Is there any merit to the ‘de-growth’ agenda championed by climate activists?
Maria Smith, founding director at Interrobang and chief curator of the 2019 Oslo Architecture Triennale, says YES.
Our current economic system relies on growth to manage private and public debt. This means that we must grow, whether we’re healthier and happier, or damaging our natural life support systems, perhaps beyond repair.
Ever-increasing economic growth demands ever-increasing exploitation of natural resources. The response often heard is that technology will save us. But the kind of technological breakthrough that could achieve this is neither precedented nor forthcoming.
And why go to such lengths to preserve a system that doesn’t even have our collective best interests at heart?
The de-growth movement isn’t promoting a recession or reduction to quality of life. Rather, it questions the supremacy of economic growth, putting social and environmental wellbeing at the centre of policy.
Social and environmental injustice are two sides of the same coin. The dogged pursuit of economic growth undermines both, and it is this that the de-growth movement seeks to unpick.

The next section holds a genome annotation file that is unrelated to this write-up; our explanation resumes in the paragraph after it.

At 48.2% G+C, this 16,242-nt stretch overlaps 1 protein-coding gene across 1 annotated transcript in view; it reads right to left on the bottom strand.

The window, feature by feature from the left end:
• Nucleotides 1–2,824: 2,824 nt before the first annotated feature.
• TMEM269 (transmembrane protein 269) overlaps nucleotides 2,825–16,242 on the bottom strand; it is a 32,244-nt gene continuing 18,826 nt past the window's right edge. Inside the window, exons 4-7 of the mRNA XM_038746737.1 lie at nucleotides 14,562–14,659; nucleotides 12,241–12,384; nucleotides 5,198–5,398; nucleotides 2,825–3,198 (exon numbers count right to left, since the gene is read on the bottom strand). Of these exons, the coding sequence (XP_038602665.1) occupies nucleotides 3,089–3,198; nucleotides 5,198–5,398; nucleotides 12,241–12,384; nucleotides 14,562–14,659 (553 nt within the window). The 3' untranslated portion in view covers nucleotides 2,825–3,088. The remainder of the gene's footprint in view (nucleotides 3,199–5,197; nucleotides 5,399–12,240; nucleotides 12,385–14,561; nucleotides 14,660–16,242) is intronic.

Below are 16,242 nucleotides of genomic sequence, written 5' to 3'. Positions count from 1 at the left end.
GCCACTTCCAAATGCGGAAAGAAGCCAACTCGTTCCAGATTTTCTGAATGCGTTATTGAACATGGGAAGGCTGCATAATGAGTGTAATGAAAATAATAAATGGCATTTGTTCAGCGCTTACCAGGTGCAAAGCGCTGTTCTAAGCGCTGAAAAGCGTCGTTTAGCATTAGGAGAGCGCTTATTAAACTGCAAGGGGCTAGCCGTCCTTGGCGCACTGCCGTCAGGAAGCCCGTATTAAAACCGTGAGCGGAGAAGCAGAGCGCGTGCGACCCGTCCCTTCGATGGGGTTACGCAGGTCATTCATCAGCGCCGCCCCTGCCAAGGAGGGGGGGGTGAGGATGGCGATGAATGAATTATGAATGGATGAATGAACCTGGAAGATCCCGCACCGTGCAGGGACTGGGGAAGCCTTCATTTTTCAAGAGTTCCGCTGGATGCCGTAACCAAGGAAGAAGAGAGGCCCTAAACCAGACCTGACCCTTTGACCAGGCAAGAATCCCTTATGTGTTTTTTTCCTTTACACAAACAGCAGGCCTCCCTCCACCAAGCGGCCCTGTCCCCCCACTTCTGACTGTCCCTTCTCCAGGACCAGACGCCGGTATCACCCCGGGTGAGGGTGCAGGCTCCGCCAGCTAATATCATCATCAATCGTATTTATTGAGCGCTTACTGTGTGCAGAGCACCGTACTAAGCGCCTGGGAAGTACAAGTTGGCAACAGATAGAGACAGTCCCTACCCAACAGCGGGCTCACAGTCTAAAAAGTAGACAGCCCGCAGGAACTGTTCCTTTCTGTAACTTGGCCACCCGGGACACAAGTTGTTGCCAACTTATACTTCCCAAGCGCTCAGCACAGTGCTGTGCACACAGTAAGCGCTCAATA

Matthew Lesh, head of research at the Adam Smith Institute, says NO.
In Marx’s day, the left wanted to use industry to help the worst-off in society. The “de-growth” agenda that some now pursue would be economic and environmental self-flagellation.
Economic growth is driven by using natural resources more efficiently. Innovation and entrepreneurship have allowed us to farm and manufacture more with less use of natural resources.
This free-market magic has pulled billions of people out of poverty in recent decades. It has meant we are living longer, happier, and more connected lives. A “de-growth” agenda would threaten this progress and lock the remaining 740m people in extreme poverty there forever.
When economies develop, people and governments have more time, resources and technologies to care for the environment. This is why the UK has reduced CO2 emissions by 25 per cent since 2010 – more than any other developed country.
If anything, we need growth more than ever to enable us to innovate our way out of environmental degradation.